Plan decided, I went to the nearest Softbank shop. The LTE compatible iPhone 5 should be cheap now, since the 5S and 5C go on sale in a week, I surmised; and indeed, the 16GB model was 1,680 a month over 2 years, with a special discount of, you guessed it, 1,680 a month, i.e. it was free!
I filled out all the paperwork, made my colour choice (black, of course), and listened to the lengthy explanations of tedious optional Softbank services that I will never want to use. I signed everything, then finally was asked for my ID to confirm that I was, indeed, myself. I produced my "Zairyu Card" (Foreign Resident's Card), and was shocked to be greeted with that Japanese sucking-air-through-the-teeth sound that always means whatever you just requested is less likely to happen than a month of Sundays.
"Sorry, we can't give you a 2-year contract. The payments run until 26 months from now, and you only have 25 months left on your Visa."
"But... I've been here 10 years, I work for a Japanese company, I'm paying with a Japanese credit card, and I have a Japanese wife" [i.e. I'm hardly likely to do a runner before the contract is up ]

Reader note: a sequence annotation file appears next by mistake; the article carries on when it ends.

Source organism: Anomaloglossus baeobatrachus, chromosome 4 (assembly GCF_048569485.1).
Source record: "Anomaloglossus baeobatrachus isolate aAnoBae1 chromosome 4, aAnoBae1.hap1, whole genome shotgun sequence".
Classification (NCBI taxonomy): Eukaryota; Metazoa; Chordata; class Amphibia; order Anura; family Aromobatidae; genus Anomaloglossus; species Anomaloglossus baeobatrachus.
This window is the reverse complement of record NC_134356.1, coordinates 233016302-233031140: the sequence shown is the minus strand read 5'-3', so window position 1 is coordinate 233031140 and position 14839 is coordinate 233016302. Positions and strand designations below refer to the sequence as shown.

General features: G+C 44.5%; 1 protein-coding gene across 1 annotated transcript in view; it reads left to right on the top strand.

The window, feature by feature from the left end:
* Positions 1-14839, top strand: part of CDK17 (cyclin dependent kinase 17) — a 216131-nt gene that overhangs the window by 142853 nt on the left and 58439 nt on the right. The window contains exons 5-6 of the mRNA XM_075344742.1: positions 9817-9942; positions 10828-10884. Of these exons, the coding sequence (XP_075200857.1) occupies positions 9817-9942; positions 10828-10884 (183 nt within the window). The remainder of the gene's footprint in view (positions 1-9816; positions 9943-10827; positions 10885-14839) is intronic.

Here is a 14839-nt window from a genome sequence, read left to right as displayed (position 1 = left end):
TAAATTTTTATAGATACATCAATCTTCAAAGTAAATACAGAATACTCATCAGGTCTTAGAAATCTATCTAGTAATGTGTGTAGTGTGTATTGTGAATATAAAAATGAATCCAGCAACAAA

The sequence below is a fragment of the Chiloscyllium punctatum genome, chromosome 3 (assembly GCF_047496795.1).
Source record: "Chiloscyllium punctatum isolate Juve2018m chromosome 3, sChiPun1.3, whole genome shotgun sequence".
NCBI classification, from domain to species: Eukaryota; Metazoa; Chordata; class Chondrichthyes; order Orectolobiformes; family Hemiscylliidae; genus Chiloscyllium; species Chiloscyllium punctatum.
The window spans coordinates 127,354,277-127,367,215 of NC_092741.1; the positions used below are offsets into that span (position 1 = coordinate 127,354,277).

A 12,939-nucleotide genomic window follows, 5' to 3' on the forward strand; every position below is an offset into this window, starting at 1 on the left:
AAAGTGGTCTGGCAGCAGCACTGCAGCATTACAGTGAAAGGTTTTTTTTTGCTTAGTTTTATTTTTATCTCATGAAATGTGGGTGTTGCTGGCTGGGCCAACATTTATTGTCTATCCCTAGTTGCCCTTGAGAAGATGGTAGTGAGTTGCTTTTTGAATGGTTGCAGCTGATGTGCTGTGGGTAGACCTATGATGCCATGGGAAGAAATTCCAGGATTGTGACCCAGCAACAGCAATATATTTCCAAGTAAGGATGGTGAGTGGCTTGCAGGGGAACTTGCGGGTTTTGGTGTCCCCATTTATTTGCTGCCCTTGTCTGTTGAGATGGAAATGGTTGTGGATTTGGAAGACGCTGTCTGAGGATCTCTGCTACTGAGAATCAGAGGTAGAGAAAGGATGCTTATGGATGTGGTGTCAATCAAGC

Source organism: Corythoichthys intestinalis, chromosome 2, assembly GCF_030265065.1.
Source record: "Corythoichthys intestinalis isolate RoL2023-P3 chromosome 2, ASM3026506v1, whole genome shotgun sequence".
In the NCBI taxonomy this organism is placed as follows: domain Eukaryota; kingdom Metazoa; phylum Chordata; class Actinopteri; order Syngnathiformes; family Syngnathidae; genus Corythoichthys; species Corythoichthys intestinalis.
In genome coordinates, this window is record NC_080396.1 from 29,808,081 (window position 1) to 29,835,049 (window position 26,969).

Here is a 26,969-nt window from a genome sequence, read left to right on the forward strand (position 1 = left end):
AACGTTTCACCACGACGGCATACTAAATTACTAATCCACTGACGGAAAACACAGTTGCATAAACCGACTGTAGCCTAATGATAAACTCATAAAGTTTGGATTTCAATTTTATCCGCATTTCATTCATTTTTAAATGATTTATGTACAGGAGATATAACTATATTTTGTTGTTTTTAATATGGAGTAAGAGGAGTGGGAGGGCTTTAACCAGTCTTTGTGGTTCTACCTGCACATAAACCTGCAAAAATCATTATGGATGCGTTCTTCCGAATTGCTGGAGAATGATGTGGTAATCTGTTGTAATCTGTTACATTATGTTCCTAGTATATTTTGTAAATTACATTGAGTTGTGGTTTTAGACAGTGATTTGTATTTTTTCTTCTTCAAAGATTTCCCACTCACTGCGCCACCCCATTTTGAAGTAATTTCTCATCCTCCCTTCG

"Yes, I see. Computer says no." (Or words to that effect. I was fuming at this point)
"So what does this mean? What can I do to get the Shiny Phone?"
"You'll need to pay the 40,000 yen price of the phone up front, and you don't get any discounts".
I didn't bother to try and reason with her any further, and just walked out without saying another word.
To cut a long story short, I then tried the Softbank counter in Yamada Denki / LABI in Oimachi. They again asked me for my Resident's Card. I offered my driving license instead, but they insisted; apparently since when I originally signed up to Softbank, I used the Resident's Card (actually Alien Card back then), I need to use that as ID forever more. So I proffered the card and waited nervously. "Thank you, here's your iPhone". Success! It seems that the visa rule is not really a rule, and different Softbank shops have their own interpretation of what is and isn't allowed. My hints to anyone trying to get a contract with Softbank would be: first, try and use any other form of ID possible if they will let you (one that doesn't show your visa status), and second, if you fail at one shop, try again at a different one.
Finally, I had my iPhone. Plus, Yamada threw in a FitBit Flex wristband, although I only later found out that this only works with Softbank's own "Healthcare" app, not with the normal FitBit app. Of course, the Healthcare app is only on iPhone, and requires a subscription (first 2 years are free though). So we'll see how much use that gets.
And... The main result: The HTC One works with Softbank LTE, and of course with 3G as before! I bought a nano-SIM to micro-SIM adapter in Akihabara, found the APN information for Softbank iPhone 5 LTE via Google, and that was it. 7 GB of 4G goodness a month to enjoy.
Softbank LTE Speed Test on the iPhone 5
Softbank LTE Speed Test on the HTC One - faster than the iPhone 5